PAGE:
Boston and the Democratic National Convention

Welcome to THIS IS AMERICA in VOA Special English. I’m Gwen Outen.

And I’m Steve Ember. We take you to Boston where the Democratic National Convention opens today.

More than four thousand delegates are in Boston for the Democratic convention. Thousands of other visitors are there to report on the events or just to watch.

The convention will end Thursday night after Senator John Kerry of Massachusetts accepts the nomination for president. On Wednesday night, Senator John Edwards of North Carolina is to accept the nomination for vice president. Other speakers this week will include former presidents Bill Clinton and Jimmy Carter and former vice president Al Gore.

Boston is under heavy security against terrorist attacks during the Democratic convention.

Republicans will meet in New York next month. They will officially nominate President Bush and Vice President Dick Cheney for the general election in November.

The national conventions are held in a different city every four years. They are a chance for the parties to show support for their candidates. But political experts say these events are less important than they once were. Candidates are now chosen through state nominating elections.

In fact, the major television broadcasters do not show much of the conventions live anymore. They leave that to the news networks on cable television.

For Boston, this is the city's first national convention of either major party.

Boston seems a natural choice for a political convention. The city played an important part in the birth of the United States. And politics are an important part of Boston life.

Boston is the state capital of Massachusetts and the largest city. More than three million people live in the greater Boston area. About five-hundred-ninety-thousand of them live in the city itself.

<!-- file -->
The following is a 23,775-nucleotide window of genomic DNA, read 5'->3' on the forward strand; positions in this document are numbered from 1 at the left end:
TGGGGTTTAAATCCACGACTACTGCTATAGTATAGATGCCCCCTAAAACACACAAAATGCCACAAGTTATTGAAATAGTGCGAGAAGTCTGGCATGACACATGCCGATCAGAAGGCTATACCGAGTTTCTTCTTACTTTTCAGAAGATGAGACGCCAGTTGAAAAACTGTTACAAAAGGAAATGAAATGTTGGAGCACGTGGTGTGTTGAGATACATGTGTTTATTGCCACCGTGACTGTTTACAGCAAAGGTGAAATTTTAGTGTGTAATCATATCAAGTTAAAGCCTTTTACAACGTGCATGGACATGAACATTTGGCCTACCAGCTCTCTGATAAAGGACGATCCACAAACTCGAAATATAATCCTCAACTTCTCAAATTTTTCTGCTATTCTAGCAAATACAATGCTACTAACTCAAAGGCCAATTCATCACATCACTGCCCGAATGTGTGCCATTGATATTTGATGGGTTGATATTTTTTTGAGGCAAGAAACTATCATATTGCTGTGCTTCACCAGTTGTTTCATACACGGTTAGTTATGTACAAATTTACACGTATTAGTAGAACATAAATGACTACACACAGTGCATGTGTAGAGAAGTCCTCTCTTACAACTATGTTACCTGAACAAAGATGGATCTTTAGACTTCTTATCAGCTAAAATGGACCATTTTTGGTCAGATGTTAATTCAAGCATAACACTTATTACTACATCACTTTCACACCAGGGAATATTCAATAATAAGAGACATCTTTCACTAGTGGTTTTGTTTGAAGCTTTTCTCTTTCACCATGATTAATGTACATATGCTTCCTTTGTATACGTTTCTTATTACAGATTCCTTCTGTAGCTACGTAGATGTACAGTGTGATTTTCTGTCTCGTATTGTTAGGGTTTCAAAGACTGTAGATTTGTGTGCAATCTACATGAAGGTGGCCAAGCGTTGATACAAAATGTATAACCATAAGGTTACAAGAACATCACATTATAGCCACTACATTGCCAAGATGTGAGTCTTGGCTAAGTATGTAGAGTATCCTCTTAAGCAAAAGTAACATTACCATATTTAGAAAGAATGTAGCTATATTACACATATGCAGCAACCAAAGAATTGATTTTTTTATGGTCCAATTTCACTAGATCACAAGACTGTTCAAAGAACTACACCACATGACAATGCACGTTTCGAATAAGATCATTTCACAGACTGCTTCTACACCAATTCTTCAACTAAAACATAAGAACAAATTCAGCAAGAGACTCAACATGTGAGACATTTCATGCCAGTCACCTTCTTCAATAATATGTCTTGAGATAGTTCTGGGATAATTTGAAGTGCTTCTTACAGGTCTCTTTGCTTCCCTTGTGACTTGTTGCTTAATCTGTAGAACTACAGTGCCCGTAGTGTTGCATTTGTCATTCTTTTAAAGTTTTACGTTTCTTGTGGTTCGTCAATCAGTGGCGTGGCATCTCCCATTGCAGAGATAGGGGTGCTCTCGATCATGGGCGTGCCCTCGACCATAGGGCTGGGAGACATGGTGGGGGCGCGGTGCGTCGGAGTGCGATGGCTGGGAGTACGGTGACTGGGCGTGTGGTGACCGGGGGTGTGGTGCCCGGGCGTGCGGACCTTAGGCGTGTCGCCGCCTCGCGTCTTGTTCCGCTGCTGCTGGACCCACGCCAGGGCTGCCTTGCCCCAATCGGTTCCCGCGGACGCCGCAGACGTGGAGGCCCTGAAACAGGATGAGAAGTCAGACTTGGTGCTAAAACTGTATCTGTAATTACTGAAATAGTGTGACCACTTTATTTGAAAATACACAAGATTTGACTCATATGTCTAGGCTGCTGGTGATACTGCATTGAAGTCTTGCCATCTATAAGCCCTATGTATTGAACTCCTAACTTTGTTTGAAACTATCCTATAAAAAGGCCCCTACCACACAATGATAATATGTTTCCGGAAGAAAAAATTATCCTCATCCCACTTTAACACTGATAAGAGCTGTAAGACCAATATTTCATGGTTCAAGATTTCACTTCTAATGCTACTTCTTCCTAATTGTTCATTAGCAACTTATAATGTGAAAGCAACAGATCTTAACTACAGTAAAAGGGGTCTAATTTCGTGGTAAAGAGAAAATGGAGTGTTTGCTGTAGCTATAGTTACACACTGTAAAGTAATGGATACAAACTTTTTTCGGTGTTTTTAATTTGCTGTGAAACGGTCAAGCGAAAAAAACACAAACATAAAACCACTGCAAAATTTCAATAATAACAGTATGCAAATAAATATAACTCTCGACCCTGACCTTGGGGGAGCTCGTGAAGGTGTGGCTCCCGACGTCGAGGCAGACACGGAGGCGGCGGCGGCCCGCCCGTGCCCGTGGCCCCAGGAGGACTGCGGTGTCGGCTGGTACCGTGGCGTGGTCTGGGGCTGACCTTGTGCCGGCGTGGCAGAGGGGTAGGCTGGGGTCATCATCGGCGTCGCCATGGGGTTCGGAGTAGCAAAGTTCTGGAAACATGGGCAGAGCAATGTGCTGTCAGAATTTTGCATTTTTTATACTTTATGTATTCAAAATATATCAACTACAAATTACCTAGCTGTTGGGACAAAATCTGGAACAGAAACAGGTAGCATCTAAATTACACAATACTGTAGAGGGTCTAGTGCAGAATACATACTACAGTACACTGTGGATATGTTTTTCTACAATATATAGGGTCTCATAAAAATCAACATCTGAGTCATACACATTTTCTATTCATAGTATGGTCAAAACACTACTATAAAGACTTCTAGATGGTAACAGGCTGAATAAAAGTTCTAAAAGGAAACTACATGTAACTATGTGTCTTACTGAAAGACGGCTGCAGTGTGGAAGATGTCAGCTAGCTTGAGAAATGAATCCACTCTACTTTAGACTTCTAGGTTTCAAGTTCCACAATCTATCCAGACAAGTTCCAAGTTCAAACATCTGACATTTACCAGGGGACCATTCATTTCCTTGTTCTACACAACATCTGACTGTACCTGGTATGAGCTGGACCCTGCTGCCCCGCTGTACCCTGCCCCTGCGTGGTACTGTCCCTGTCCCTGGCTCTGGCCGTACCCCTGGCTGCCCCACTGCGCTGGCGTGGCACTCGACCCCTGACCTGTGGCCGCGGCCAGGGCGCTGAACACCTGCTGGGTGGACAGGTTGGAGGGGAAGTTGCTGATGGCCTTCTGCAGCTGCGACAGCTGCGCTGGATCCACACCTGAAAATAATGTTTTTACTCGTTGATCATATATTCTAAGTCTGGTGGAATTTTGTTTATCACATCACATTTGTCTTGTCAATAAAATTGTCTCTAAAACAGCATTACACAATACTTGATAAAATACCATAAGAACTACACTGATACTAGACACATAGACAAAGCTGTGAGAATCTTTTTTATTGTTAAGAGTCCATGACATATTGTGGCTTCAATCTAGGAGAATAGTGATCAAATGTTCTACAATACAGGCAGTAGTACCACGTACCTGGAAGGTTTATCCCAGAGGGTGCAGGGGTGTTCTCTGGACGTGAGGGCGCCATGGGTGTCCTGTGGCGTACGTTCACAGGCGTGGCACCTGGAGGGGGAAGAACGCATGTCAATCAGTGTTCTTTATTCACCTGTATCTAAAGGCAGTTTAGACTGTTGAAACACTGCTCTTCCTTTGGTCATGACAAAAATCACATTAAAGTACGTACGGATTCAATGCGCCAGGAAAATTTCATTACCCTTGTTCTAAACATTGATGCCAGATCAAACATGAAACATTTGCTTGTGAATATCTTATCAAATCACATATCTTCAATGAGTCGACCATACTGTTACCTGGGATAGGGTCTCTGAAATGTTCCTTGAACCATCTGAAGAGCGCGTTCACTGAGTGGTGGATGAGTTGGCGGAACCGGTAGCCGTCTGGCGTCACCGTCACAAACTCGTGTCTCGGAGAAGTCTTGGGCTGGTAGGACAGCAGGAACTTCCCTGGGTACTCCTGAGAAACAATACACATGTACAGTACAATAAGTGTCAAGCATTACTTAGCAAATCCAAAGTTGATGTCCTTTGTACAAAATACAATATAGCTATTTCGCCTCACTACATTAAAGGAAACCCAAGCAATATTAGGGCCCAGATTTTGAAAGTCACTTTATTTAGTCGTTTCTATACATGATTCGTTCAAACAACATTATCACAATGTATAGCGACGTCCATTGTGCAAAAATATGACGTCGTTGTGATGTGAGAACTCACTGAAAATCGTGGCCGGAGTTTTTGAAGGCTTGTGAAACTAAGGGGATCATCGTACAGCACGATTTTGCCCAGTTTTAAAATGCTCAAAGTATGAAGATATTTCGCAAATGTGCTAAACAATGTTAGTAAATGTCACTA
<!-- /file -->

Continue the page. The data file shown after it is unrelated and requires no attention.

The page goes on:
Boston is a center of finance, education and music. And it is a major seaport. The city and nearby communities form the largest industrial center in the New England area of the Northeastern United States. Boston occupies about one-hundred-thirty-five square kilometers along the Atlantic coast.

Boston is one of the oldest cities in the United States. There are still narrow streets laid with red brick. But Boston is also modern. Major building and improvement projects in the nineteen-sixties and seventies gave the city some of its more current look.

Boston has a number of neighborhoods that seem like cities in themselves. Some are Back Bay, North End, South Boston and Roxbury.

American schoolchildren learn that Boston is the birthplace of the nation’s freedom. This is where the war that separated the American colonies from Britain began in seventeen-seventy-five.

Today, lots of people put on their best walking shoes and follow the Freedom Trail in Boston. This trail is almost five kilometers long. It takes people to sixteen historical places. One of these is the Old North Church. A sign tells how lights placed at the top of the church warned American colonists that the British would soon attack.

Also along the walk is the area where the Boston Massacre took place. In seventeen-seventy, British soldiers shot into a crowd and killed five colonists. The anger that followed helped fire the spirit that produced the American Revolution.

From the Boston Freedom Trail you can also see the first public school in the United States. Students first attended Boston Latin School in sixteen-thirty-five.

The Boston area is full of colleges and universities. Harvard, in nearby Cambridge, became the nation’s first college in sixteen-thirty-six. The Massachusetts Institute of Technology also is in Cambridge.

The city of Boston is home to many top medical centers along with Harvard Medical School. The city is also known for its museums and libraries. The Boston Public Library opened in eighteen-fifty-four as the first major free library in the country.

Music lovers have the Boston Symphony. There is also the Boston Pops Orchestra. It performs popular and semi-classical music in the spring and summer.